Out of Office

Cloud Voicemail and Out of Office Greetings

Earlier this year, Microsoft changed how voicemail worked for Skype for Business on-premises customers. There was little difference to end users when Unified Messaging changed to Cloud Voicemail, but it did break a few Auto Attendant options for those not in the cloud.

At the time I remember it being rather difficult to find out information on, and the good contacts I had at vendors also struggled to gather intel on how the change would go.

In the end, the migration happened and it was thankfully a non-event. What I didn’t realise at the time, was that it introduced a new portal for Voicemail settings at https://admin1.online.lync.com/lscp/usp/voicemail (which has slight variations where you are in the world, for Australia it’s https://admin1au.online.lync.com/lscp/usp/voicemail – but the links seem to redirect to where they need to go) and there’s a few interesting settings:

The Call Answer Rules section (Choose how you want your calls to be handled when they reach the voicemail service) lets you pick what happens when someone hears your voicemail, including the last option ‘Play greeting, then allow the caller to recording a message or transfer to the target user’. If you set this, you can then enter the number you want calls to go to if someone does press ‘0’ – such as Reception, or your mobile phone. The default setting is ‘Play greeting, then allow the caller to record a message’.

The Prompt Language section (Changing this setting will change the greeting prompt language) will change the language and accent of the greeting – so if you’d like them to sound Australian, you can choose that.

The Configure Out of Office greeting section (Customize an Out of Office greeting message, and choose to play it to callers all the time, based on your Outlook auto-reply status, or calendar OOF status) was the one I liked the most. It can sync with your mailbox to know when you’re Out of Office via your current Outlook status (either with an autoreply, or just in a meeting with the status ‘Out of Office’), and when true, give a different message to the caller saying you’re out of the office.

There’s also another option Text-to-Speech Customized Greeting Option (Customize your Text-to-speech greeting message) that lets you customise the generic Out of Office greeting to whatever you like. Although you can only type your greeting message, the text-to-speech works really well and sounds natural.

To me, this is great. I can set a generic ‘I’m out of the office, please call X on this number’ which only plays when I’m actually out of the office. If I’m not, then a caller will hear my standard greeting and can leave a message, instead of hassling co-workers. I don’t have to remember to set it or change it, it just applies if I do the right thing in my Outlook calendar.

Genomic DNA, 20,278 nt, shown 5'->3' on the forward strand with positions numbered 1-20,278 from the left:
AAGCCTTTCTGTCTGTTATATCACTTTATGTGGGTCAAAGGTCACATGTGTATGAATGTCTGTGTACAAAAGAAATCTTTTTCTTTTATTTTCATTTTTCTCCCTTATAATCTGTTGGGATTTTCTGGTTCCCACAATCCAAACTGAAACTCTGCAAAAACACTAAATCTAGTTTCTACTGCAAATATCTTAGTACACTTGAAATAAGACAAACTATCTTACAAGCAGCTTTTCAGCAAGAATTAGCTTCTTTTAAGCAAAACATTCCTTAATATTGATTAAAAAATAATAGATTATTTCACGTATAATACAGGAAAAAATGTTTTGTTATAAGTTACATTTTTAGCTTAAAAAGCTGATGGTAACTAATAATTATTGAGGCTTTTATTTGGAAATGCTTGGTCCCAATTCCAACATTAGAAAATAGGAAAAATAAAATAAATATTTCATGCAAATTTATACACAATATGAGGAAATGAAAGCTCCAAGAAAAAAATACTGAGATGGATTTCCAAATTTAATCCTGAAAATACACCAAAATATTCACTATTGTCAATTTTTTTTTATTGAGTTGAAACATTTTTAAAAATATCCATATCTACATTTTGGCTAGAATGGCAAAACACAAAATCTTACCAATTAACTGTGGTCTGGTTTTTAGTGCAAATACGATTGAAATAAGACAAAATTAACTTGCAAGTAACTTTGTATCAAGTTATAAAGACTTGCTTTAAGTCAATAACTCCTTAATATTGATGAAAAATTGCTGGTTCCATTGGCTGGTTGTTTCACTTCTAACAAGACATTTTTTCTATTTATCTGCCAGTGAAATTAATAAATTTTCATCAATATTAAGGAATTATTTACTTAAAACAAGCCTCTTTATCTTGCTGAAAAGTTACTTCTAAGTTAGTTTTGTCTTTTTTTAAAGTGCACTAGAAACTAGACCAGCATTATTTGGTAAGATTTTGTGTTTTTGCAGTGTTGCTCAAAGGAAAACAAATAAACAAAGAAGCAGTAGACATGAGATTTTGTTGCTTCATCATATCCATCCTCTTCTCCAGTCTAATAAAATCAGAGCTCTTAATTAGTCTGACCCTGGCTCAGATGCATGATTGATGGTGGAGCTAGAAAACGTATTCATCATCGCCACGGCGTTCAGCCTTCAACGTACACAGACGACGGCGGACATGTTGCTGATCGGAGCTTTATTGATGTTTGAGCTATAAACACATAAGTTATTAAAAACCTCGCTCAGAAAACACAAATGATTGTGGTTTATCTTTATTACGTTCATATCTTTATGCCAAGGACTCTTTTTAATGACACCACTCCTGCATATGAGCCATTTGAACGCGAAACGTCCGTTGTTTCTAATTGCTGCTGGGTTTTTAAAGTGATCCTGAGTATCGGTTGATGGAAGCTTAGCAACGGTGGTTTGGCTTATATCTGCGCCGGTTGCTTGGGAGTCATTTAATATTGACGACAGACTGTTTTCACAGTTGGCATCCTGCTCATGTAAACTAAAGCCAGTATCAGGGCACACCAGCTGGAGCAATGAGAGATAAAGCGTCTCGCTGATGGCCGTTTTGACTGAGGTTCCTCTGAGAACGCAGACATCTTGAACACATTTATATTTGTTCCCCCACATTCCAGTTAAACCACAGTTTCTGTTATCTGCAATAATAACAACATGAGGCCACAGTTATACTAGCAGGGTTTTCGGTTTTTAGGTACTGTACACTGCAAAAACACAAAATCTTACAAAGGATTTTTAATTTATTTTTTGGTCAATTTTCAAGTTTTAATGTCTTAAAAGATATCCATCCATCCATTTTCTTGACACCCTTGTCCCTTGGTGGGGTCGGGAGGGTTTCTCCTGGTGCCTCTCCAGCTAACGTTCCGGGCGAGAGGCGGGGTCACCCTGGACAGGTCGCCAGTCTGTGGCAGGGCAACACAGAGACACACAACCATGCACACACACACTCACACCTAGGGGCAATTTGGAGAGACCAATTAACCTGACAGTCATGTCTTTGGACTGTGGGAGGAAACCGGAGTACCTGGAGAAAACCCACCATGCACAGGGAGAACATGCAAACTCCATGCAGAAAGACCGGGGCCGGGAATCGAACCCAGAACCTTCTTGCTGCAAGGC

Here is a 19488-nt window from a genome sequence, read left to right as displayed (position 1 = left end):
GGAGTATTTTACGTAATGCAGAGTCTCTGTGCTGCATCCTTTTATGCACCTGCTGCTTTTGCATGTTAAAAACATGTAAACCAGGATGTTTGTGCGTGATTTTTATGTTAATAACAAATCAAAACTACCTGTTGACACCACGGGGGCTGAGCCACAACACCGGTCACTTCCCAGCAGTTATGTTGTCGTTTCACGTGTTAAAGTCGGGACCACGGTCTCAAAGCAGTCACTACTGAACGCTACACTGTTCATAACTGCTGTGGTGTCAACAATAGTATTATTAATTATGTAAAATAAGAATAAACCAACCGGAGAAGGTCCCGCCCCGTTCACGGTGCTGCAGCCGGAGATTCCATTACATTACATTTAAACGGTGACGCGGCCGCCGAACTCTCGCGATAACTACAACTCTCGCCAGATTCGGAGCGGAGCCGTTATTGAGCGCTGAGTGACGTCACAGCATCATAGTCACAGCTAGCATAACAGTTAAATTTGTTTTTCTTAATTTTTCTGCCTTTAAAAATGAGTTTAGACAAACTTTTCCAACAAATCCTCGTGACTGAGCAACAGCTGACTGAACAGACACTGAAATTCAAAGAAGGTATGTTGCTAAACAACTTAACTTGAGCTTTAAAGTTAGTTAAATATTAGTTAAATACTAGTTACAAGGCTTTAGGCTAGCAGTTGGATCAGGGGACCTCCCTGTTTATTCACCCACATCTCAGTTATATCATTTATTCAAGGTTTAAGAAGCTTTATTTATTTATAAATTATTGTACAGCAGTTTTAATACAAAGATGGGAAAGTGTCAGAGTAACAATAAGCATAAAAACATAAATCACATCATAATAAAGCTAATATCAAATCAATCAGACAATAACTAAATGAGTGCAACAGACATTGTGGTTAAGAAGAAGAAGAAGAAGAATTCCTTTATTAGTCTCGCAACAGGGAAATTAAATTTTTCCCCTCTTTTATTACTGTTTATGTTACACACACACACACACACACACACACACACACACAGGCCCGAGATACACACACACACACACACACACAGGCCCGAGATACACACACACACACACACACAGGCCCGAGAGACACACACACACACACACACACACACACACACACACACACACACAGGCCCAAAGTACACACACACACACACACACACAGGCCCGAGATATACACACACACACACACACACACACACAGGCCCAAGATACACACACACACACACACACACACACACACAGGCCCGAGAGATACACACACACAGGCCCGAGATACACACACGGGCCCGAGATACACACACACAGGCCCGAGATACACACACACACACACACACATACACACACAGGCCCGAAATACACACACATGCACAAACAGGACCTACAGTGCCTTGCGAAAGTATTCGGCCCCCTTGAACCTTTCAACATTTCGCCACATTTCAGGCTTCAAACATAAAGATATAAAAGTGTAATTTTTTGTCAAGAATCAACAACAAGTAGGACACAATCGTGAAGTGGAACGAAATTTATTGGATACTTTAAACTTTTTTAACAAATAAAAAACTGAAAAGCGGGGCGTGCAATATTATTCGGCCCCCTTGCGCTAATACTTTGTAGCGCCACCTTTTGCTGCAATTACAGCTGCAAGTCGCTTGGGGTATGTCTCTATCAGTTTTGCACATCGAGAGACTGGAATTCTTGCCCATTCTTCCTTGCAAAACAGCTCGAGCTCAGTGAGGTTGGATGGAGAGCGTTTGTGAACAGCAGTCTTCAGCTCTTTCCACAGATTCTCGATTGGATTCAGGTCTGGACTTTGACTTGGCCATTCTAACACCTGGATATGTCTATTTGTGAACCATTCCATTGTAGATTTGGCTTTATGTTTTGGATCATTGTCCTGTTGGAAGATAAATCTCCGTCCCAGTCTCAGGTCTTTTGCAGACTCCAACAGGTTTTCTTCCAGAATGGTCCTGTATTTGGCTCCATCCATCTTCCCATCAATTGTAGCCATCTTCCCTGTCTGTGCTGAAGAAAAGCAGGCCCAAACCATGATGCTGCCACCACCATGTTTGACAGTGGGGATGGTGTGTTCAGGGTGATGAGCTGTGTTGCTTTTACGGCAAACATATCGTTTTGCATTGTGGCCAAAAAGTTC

If you’ve got Cloud Voicemail; which you should if you’re on Skype for Business, Skype for Business Online, or Microsoft Teams as your phone system, check it out and save yourself some time from changing your voicemail when you go on leave, or just have a meeting when you’re not around.

Exchange 2010 – Out of Office for HelpDesk


One of the pains of looking after Exchange 2010 is putting in an Out of Office message for someone who forgot to do it before they went away, and either can’t or won’t do it themselves remotely. If you’re lucky enough to be able to delegate this task out to others, you can easily do so with “Role Based Access Control”. There’s a nice built in group called ‘Help Desk’ which gives the members access to everyone’s Outlook Web Access Options (not their actual emails). These options include Out of Office as well as several other useful settings that are not particularly private or contain confidential information.

To do this, from the Exchange Management Console go to Toolbox > Role Based Access Control (RBAC) User Editor. This will bring up a web page that is a part of Outlook Web Access – log in with the relevant credentials for Exchange Administration, and you can navigate to the Roles & Auditing Section:


From this, you can double click on the Help Desk entry from the list of Role Groups, and add members to the list.

Once this is done, the users who were added to the group can access other user’s Out of Office by logging onto Outlook Web Access, going to Options > Set Automatic Replies. You’ll be greeted with this screen:

auto replies

From here, you can drop down the ‘Manage Myself’ menu and choose ‘Another User…’, select your user and you’ll see the selected users options screen, allowing you to set Out of Office.

Hope that helps!

Update 7th October 2014:

I had someone ask as the above didn’t work for them, but it was due to one of the Assigned Roles being removed against Help Desk. They should be:

Assigned Roles:
Message Tracking
User Options
View-Only Recipients